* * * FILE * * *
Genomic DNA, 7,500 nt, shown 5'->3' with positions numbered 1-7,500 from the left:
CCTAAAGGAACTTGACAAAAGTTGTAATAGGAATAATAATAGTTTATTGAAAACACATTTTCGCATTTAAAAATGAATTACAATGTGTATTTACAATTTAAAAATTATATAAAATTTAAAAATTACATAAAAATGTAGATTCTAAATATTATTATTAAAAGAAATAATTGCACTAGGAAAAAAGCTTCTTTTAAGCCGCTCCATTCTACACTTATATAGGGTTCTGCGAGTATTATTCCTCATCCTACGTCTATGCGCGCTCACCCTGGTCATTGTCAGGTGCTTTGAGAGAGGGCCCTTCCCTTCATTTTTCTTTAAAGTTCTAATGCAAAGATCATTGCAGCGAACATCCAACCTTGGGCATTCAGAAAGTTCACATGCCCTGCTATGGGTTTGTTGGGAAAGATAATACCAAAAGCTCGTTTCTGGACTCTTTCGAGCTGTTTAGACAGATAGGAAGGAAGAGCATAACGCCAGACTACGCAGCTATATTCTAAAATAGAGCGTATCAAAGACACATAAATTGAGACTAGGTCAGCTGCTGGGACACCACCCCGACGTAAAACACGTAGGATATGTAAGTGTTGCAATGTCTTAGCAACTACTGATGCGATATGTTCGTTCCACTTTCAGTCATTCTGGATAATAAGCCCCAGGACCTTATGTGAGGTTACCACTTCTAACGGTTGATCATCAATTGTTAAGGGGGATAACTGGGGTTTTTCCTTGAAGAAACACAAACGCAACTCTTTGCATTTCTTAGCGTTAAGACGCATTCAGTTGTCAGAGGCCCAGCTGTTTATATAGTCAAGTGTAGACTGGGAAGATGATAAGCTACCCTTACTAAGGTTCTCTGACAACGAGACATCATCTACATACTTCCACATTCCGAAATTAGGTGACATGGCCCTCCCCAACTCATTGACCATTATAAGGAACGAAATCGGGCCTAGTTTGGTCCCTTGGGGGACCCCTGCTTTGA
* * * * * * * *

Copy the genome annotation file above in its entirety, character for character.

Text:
Genomic DNA, 7,500 nt, shown 5'->3' with positions numbered 1-7,500 from the left:
CCTAAAGGAACTTGACAAAAGTTGTAATAGGAATAATAATAGTTTATTGAAAACACATTTTCGCATTTAAAAATGAATTACAATGTGTATTTACAATTTAAAAATTATATAAAATTTAAAAATTACATAAAAATGTAGATTCTAAATATTATTATTAAAAGAAATAATTGCACTAGGAAAAAAGCTTCTTTTAAGCCGCTCCATTCTACACTTATATAGGGTTCTGCGAGTATTATTCCTCATCCTACGTCTATGCGCGCTCACCCTGGTCATTGTCAGGTGCTTTGAGAGAGGGCCCTTCCCTTCATTTTTCTTTAAAGTTCTAATGCAAAGATCATTGCAGCGAACATCCAACCTTGGGCATTCAGAAAGTTCACATGCCCTGCTATGGGTTTGTTGGGAAAGATAATACCAAAAGCTCGTTTCTGGACTCTTTCGAGCTGTTTAGACAGATAGGAAGGAAGAGCATAACGCCAGACTACGCAGCTATATTCTAAAATAGAGCGTATCAAAGACACATAAATTGAGACTAGGTCAGCTGCTGGGACACCACCCCGACGTAAAACACGTAGGATATGTAAGTGTTGCAATGTCTTAGCAACTACTGATGCGATATGTTCGTTCCACTTTCAGTCATTCTGGATAATAAGCCCCAGGACCTTATGTGAGGTTACCACTTCTAACGGTTGATCATCAATTGTTAAGGGGGATAACTGGGGTTTTTCCTTGAAGAAACACAAACGCAACTCTTTGCATTTCTTAGCGTTAAGACGCATTCAGTTGTCAGAGGCCCAGCTGTTTATATAGTCAAGTGTAGACTGGGAAGATGATAAGCTACCCTTACTAAGGTTCTCTGACAACGAGACATCATCTACATACTTCCACATTCCGAAATTAGGTGACATGGCCCTCCCCAACTCATTGACCATTATAAGGAACGAAATCGGGCCTAGTTTGGTCCCTTGGGGGACCCCTGCTTTGA